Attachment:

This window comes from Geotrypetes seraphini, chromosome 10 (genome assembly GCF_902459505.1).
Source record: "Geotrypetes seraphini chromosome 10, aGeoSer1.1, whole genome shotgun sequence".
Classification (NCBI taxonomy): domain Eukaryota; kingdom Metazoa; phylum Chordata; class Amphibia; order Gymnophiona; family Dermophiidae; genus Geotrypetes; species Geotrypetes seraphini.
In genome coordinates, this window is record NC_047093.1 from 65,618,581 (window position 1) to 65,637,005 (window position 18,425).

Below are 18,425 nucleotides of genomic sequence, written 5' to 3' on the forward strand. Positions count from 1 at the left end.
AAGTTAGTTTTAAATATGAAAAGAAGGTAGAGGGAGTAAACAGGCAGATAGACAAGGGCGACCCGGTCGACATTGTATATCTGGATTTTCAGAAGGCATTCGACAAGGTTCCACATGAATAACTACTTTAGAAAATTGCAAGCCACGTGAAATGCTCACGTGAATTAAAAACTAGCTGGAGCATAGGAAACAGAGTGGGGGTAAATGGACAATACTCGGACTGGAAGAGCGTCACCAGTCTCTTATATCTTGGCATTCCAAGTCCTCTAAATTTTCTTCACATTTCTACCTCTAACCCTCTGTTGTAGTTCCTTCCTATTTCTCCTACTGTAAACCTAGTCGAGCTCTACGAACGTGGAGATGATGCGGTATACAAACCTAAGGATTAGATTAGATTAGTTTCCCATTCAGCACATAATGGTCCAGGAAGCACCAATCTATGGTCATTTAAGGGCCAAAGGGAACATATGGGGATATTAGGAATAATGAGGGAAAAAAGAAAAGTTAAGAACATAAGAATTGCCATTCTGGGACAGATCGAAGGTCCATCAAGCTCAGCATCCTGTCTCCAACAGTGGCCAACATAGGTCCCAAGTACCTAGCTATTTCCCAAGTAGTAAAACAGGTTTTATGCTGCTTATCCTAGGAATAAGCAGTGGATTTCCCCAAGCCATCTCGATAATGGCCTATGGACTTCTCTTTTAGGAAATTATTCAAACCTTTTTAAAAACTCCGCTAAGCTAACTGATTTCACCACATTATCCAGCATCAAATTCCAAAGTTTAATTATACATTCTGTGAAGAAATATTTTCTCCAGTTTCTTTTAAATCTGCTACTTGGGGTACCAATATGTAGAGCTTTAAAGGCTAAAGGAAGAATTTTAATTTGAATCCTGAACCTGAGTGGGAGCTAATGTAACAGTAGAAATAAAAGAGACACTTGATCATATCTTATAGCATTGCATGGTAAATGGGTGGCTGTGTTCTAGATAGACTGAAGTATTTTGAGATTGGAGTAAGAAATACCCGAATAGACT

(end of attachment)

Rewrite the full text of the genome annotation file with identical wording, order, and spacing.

This window comes from Geotrypetes seraphini, chromosome 10 (genome assembly GCF_902459505.1).
Source record: "Geotrypetes seraphini chromosome 10, aGeoSer1.1, whole genome shotgun sequence".
Classification (NCBI taxonomy): domain Eukaryota; kingdom Metazoa; phylum Chordata; class Amphibia; order Gymnophiona; family Dermophiidae; genus Geotrypetes; species Geotrypetes seraphini.
In genome coordinates, this window is record NC_047093.1 from 65,618,581 (window position 1) to 65,637,005 (window position 18,425).

Below are 18,425 nucleotides of genomic sequence, written 5' to 3' on the forward strand. Positions count from 1 at the left end.
AAGTTAGTTTTAAATATGAAAAGAAGGTAGAGGGAGTAAACAGGCAGATAGACAAGGGCGACCCGGTCGACATTGTATATCTGGATTTTCAGAAGGCATTCGACAAGGTTCCACATGAATAACTACTTTAGAAAATTGCAAGCCACGTGAAATGCTCACGTGAATTAAAAACTAGCTGGAGCATAGGAAACAGAGTGGGGGTAAATGGACAATACTCGGACTGGAAGAGCGTCACCAGTCTCTTATATCTTGGCATTCCAAGTCCTCTAAATTTTCTTCACATTTCTACCTCTAACCCTCTGTTGTAGTTCCTTCCTATTTCTCCTACTGTAAACCTAGTCGAGCTCTACGAACGTGGAGATGATGCGGTATACAAACCTAAGGATTAGATTAGATTAGTTTCCCATTCAGCACATAATGGTCCAGGAAGCACCAATCTATGGTCATTTAAGGGCCAAAGGGAACATATGGGGATATTAGGAATAATGAGGGAAAAAAGAAAAGTTAAGAACATAAGAATTGCCATTCTGGGACAGATCGAAGGTCCATCAAGCTCAGCATCCTGTCTCCAACAGTGGCCAACATAGGTCCCAAGTACCTAGCTATTTCCCAAGTAGTAAAACAGGTTTTATGCTGCTTATCCTAGGAATAAGCAGTGGATTTCCCCAAGCCATCTCGATAATGGCCTATGGACTTCTCTTTTAGGAAATTATTCAAACCTTTTTAAAAACTCCGCTAAGCTAACTGATTTCACCACATTATCCAGCATCAAATTCCAAAGTTTAATTATACATTCTGTGAAGAAATATTTTCTCCAGTTTCTTTTAAATCTGCTACTTGGGGTACCAATATGTAGAGCTTTAAAGGCTAAAGGAAGAATTTTAATTTGAATCCTGAACCTGAGTGGGAGCTAATGTAACAGTAGAAATAAAAGAGACACTTGATCATATCTTATAGCATTGCATGGTAAATGGGTGGCTGTGTTCTAGATAGACTGAAGTATTTTGAGATTGGAGTAAGAAATACCCGAATAGACT